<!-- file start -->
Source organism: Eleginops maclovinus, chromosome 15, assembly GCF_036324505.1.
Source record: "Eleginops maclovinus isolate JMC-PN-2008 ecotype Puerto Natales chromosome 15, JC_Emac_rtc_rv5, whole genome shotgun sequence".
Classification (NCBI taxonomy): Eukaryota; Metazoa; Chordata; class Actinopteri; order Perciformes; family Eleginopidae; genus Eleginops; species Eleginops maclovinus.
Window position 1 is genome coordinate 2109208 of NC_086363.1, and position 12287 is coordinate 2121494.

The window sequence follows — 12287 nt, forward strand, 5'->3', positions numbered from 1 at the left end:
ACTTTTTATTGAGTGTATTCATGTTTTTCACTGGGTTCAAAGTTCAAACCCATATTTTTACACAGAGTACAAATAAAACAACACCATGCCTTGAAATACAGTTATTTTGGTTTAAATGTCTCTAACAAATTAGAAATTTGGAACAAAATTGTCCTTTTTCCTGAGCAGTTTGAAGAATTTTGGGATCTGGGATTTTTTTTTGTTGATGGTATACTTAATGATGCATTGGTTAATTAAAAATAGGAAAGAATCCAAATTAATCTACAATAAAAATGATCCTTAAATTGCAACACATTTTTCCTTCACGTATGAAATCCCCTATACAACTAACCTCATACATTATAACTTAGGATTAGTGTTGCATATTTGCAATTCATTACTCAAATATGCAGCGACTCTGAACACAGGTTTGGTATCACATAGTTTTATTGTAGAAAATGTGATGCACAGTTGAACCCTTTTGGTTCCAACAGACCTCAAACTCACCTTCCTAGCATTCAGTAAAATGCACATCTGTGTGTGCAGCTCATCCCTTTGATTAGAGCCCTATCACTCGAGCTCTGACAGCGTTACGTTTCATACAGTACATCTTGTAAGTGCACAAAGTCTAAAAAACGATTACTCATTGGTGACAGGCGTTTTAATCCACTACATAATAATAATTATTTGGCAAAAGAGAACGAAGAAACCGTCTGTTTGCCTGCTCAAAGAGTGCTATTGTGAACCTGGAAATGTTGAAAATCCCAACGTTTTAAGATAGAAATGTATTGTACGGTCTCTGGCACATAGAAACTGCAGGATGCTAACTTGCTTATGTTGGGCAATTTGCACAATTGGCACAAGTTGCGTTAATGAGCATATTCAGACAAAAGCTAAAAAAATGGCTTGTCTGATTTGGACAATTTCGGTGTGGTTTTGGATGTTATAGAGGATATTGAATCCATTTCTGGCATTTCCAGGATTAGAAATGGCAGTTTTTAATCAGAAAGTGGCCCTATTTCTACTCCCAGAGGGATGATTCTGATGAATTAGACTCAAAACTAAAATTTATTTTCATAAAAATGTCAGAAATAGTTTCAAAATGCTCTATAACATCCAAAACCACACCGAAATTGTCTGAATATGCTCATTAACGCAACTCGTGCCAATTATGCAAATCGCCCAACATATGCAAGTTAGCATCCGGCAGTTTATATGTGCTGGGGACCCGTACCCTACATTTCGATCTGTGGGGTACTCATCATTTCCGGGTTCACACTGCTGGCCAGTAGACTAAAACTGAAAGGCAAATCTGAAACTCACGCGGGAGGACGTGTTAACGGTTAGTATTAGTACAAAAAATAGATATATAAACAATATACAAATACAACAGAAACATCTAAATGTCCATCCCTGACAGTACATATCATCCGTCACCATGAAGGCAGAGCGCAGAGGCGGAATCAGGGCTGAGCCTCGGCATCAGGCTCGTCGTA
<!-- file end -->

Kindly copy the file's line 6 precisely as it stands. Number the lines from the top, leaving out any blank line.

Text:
ACTTTTTATTGAGTGTATTCATGTTTTTCACTGGGTTCAAAGTTCAAACCCATATTTTTACACAGAGTACAAATAAAACAACACCATGCCTTGAAATACAGTTATTTTGGTTTAAATGTCTCTAACAAATTAGAAATTTGGAACAAAATTGTCCTTTTTCCTGAGCAGTTTGAAGAATTTTGGGATCTGGGATTTTTTTTTGTTGATGGTATACTTAATGATGCATTGGTTAATTAAAAATAGGAAAGAATCCAAATTAATCTACAATAAAAATGATCCTTAAATTGCAACACATTTTTCCTTCACGTATGAAATCCCCTATACAACTAACCTCATACATTATAACTTAGGATTAGTGTTGCATATTTGCAATTCATTACTCAAATATGCAGCGACTCTGAACACAGGTTTGGTATCACATAGTTTTATTGTAGAAAATGTGATGCACAGTTGAACCCTTTTGGTTCCAACAGACCTCAAACTCACCTTCCTAGCATTCAGTAAAATGCACATCTGTGTGTGCAGCTCATCCCTTTGATTAGAGCCCTATCACTCGAGCTCTGACAGCGTTACGTTTCATACAGTACATCTTGTAAGTGCACAAAGTCTAAAAAACGATTACTCATTGGTGACAGGCGTTTTAATCCACTACATAATAATAATTATTTGGCAAAAGAGAACGAAGAAACCGTCTGTTTGCCTGCTCAAAGAGTGCTATTGTGAACCTGGAAATGTTGAAAATCCCAACGTTTTAAGATAGAAATGTATTGTACGGTCTCTGGCACATAGAAACTGCAGGATGCTAACTTGCTTATGTTGGGCAATTTGCACAATTGGCACAAGTTGCGTTAATGAGCATATTCAGACAAAAGCTAAAAAAATGGCTTGTCTGATTTGGACAATTTCGGTGTGGTTTTGGATGTTATAGAGGATATTGAATCCATTTCTGGCATTTCCAGGATTAGAAATGGCAGTTTTTAATCAGAAAGTGGCCCTATTTCTACTCCCAGAGGGATGATTCTGATGAATTAGACTCAAAACTAAAATTTATTTTCATAAAAATGTCAGAAATAGTTTCAAAATGCTCTATAACATCCAAAACCACACCGAAATTGTCTGAATATGCTCATTAACGCAACTCGTGCCAATTATGCAAATCGCCCAACATATGCAAGTTAGCATCCGGCAGTTTATATGTGCTGGGGACCCGTACCCTACATTTCGATCTGTGGGGTACTCATCATTTCCGGGTTCACACTGCTGGCCAGTAGACTAAAACTGAAAGGCAAATCTGAAACTCACGCGGGAGGACGTGTTAACGGTTAGTATTAGTACAAAAAATAGATATATAAACAATATACAAATACAACAGAAACATCTAAATGTCCATCCCTGACAGTACATATCATCCGTCACCATGAAGGCAGAGCGCAGAGGCGGAATCAGGGCTGAGCCTCGGCATCAGGCTCGTCGTA